Insulin and Ketone Responses to Ingestion of Medium and Long-chain Triglycerides in Man

  1. Theodore B Van Itallie, M.D.
  1. Department of Medicine, St. Luke's Hospital Center and the Institute of Nutrition Sciences, Columbia University New York, New York

Abstract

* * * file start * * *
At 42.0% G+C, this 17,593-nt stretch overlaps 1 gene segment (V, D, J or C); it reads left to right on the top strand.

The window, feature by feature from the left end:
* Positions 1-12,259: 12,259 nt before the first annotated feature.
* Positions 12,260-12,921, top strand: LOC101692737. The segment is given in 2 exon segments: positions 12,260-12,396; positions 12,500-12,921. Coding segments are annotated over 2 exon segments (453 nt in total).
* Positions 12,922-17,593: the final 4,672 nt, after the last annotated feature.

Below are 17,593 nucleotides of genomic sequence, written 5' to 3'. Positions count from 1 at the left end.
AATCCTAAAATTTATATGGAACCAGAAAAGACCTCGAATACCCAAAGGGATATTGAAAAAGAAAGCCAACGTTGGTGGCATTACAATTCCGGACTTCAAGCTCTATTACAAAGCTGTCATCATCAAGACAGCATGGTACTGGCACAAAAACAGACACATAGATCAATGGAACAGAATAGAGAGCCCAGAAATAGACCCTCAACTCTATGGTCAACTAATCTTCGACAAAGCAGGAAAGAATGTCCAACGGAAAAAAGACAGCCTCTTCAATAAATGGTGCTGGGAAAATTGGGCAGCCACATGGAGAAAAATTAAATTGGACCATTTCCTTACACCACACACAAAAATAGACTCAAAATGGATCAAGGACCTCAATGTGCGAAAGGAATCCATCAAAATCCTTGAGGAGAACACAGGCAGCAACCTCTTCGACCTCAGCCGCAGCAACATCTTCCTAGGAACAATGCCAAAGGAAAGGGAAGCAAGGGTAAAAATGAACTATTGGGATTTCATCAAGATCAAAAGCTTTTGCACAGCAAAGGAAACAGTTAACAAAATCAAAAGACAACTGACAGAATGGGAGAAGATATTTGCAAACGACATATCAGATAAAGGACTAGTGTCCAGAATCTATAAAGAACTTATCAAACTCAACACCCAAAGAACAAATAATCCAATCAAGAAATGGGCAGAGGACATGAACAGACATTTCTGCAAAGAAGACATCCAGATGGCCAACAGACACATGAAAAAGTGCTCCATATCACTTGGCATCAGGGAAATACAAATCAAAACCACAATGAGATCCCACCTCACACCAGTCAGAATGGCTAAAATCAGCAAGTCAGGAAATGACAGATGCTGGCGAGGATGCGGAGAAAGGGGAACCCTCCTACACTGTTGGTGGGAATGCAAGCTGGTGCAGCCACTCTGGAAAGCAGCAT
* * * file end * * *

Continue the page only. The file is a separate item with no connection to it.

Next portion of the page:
The effects of medium chain triglyceride (MCT), corn oil, and water on serum glucose, ketones, and immunoreactive insulin (IRI) were compared. Fourteen normal subjects ingested 1 gm. per kg. of MCT (composed principally of C8 and CIO fatty acids) and on another occasion an equal volume of water. After water ingestion, glucose, ketones, and IRI did not change appreciably up to five hours. After MCT, a significant rise in serum ketones and IRI was associated with a slight fall in serum glucose. Fourteen normal subjects ingested 1 gm. per kg. corn oil, and on another occasion an equal volume of water. Serum glucose, ketone and IRI concentrations again did not change up to five hours after ingestion of water. After corn oil, no significant rise in ketones occurred. There was a small rise in IRI and a slight fall in glucose. In the eight subjects in whom MCT, corn oil and water were compared a certain degree of insulin secretory response was obtained after MCT and corn oil but not after water ingestion. However, the IRI response after MCT was highest. The rise in IRI without a corresponding change in serum ketones after ingestion of the long chain triglyceride might be attributed to a gastrointestinal β-cytotropic effect. The mechanism of IRI stimulation by MCT also has been related to MCT-induced hyperketonemia and possibly toa direct effect on insulin secretion of small amounts of octanoate in peripheral blood.

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